Please vote here for your preferred alternative meeting time/place. The Tuesday at 6pm Celtic Knot option will still be available once I open the official registration lists. For now, I’m more interested in where/when you might be willing to meet if that time slot fills up. All of the options I list are for the same week of the regularly scheduled meetings (see the sidebar on the right side of this blog).
Remember, voting in this poll won’t register you for anything. It will just give me an idea about which 4-5 options to make available to you for registration. Thanks for your input and your patience!
I’m close to sorting out our options for potential days, times, and places. In the meantime, let me clarify something that might be a point of confusion: how we’re going to be split up. Although there will still be a group that meets at the Celtic Knot at 6pm on selected Tuesdays, there will be additional groups that meet during other days, times, and places. All of these official meetings will take place in the same week as the regularly scheduled dates you’ll find posted on this blog and on the meeting handouts. For example, throughout a meeting week, there might be an evening group that meets at the Library, a lunchtime group that meets at the Celtic Knot, and a morning group that meets at North Branch – all in addition to the 6pm Celtic Knot meeting.
Groups will be shaped based on who registers for a specific day/time/place. So, if you want to be in the same group as a friend, make sure you both register for the same day/time/place. Registration will be first-come, first-served. I’ll hash out all of these details when the time comes.
In a few days, I’ll post a poll to this blog. It will list days/times/places alternative to the 6pm Tuesday meeting. You will then select which alternative day/time/place works best for you (if any). Your response will help me determine which options are most popular. Participating in this poll will NOT register you for a particular group. That step will come later. Stay tuned for more info!
If you’re using a “corrected” edition of Ulysses, you might notice that unlike most of the rest of us, your book is actually divided into chapters and contains line numbers in the margins. These chapters (as long as you have 18 of them) correspond to the episodes noted in our reading schedule. If you’ve got one of these books, disregard the page ranges I included in the reading schedule. Please let me know if you run into issues like this, and I’ll post related information to the blog.
While you’re more than welcome to pick up a handout at the Reader’s Services Desk (second floor), I’ve uploaded the file to this post for those of you who’d like to print your own from home. It’s a Word 2003 document. I must warn you, however, that it might contain fonts you don’t have on your computer, so don’t be surprised if looks a little weird when you open it. You’ll find the same information on this blog in the Resources and Reading Schedule tabs at the top of the screen.
To all of you who attended tonight’s first meeting – thanks so much for coming! I appreciated your enthusiasm and your flexibility. If you weren’t able to make it, you should know we had more than a hundred people attend! Who would have believed it? Once we could no longer fit at the Celtic Knot, we had to move the event to the library, where we enjoyed an insightful lecture from Professor Christine Froula.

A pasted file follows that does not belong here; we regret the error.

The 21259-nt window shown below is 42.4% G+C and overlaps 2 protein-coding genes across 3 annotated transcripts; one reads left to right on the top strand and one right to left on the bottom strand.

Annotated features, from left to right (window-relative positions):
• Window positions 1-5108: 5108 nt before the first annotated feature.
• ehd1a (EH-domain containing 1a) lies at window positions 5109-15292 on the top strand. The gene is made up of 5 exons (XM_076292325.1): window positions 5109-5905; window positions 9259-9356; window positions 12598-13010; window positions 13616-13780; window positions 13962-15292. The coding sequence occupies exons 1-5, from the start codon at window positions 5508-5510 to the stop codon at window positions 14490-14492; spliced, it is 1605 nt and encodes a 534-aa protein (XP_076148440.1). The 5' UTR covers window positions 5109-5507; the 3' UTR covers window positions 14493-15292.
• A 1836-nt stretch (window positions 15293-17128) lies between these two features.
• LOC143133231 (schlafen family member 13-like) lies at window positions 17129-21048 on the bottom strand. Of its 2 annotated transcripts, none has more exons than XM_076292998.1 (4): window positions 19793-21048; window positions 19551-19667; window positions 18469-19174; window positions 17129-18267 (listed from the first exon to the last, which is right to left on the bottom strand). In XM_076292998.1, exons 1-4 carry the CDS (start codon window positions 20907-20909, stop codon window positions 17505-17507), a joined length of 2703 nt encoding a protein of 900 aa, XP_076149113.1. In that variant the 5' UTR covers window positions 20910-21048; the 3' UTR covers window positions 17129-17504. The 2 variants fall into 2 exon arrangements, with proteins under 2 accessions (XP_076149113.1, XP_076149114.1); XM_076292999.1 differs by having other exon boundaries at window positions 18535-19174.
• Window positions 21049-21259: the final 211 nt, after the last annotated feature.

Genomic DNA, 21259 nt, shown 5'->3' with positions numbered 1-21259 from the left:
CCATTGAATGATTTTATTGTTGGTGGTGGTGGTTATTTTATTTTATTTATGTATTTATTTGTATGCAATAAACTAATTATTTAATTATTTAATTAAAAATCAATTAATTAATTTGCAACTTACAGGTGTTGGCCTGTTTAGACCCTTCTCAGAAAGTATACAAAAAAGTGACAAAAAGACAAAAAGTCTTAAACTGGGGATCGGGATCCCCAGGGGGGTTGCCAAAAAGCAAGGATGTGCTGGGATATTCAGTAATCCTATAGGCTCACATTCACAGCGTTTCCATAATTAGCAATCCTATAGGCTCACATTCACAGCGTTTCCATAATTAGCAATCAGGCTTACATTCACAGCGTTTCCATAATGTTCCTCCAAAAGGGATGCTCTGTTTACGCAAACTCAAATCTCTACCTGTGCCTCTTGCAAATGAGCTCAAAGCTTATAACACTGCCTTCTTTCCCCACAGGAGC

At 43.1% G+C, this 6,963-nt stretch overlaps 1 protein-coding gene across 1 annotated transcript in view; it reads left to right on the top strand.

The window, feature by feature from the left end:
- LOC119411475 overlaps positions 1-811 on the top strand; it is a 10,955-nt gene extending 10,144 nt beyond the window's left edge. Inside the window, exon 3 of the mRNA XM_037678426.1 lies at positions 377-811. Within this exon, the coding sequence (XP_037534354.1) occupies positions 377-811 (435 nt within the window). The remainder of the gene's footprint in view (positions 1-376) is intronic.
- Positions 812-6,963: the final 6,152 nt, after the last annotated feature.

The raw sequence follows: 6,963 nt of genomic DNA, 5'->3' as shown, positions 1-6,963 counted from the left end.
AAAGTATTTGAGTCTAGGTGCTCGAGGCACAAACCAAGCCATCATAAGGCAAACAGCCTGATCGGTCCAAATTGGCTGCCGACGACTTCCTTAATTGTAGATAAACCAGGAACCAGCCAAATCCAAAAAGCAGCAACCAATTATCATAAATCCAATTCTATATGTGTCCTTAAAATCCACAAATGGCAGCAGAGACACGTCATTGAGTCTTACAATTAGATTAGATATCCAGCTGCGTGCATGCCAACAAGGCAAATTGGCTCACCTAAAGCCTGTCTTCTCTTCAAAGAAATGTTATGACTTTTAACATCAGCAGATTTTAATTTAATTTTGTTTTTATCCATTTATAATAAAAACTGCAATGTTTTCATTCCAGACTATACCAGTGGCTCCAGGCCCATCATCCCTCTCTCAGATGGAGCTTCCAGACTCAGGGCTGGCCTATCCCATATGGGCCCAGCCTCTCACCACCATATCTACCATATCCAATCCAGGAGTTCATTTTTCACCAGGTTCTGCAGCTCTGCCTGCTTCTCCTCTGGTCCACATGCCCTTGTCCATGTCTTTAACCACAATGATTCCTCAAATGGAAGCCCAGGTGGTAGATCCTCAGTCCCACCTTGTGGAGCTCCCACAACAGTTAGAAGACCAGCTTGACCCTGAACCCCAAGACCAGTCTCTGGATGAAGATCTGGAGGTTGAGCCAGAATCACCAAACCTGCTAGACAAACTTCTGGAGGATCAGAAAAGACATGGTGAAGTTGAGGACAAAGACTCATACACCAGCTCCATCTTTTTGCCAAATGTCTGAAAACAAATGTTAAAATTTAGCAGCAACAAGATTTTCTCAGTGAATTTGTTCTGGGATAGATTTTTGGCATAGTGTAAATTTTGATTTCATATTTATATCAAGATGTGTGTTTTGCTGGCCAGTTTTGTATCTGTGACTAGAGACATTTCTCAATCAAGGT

Check back soon for updates on how we’ll accommodate all of you. That will probably mean splitting the group, but I don’t have any details yet. If you didn’t get a handout/reading guide, stop by the second floor Reader’s Services Desk. I’ll have a stack of them there by the afternoon. I’ll also post Professor Froula’s book/audio/movie recommendations to the blog as soon as I can.
I hope you’re all encouraged by this positive response to Ulysses!
An article in yesterday’s New York Times highlighted an NYC tradition since 1981: Bloomsday on Broadway. Each year, a cast of actors and writers perform select scenes from Ulysses. This year’s cast includes Ira Glass, Stephen Colbert, and others. Read the full article about Bloomsday on Broadway and other unique Bloomsday traditions.
Just a few weeks ago, I heard about a great, new book tackling Ulysses and what it means to everyday people. I doubt I would have bothered to pick it up had it not been for the upcoming series, but I’m glad for the coincidence. Declan Kiberd’s Ulysses and Us: The Art of Everyday Lifein Joyce’s Masterpiece is a refreshing and encouraging perspective on Joyce’s greatest novel. While I certainly won’t have time to read the whole thing at this point, I highly recommend picking it up and reading the first two chapters, “How Ulysses Didn’t Change Our Lives” and “How It Might Still Do So.” You should encounter some interesting thoughts about the importance of Ulysses in literature, who it’s meant for, and so much more. Below is an excerpt from a Publisher’s Weekly review found on Amazon.com.
The author of the important and controversial Inventing Ireland argues that it is time to reconnect Ulysses to the everyday lives of people and fetch it back from the more snobbish modernists, who have conspired to give the book a reputation of being unreadable by the ordinary people for whom it was intended. Kiberd places the book in its time—a world which had known for the first time the possibilities of mass literacy, a time when ordinary laborers read Shakespeare, Ruskin and Macaulay. Read the full review.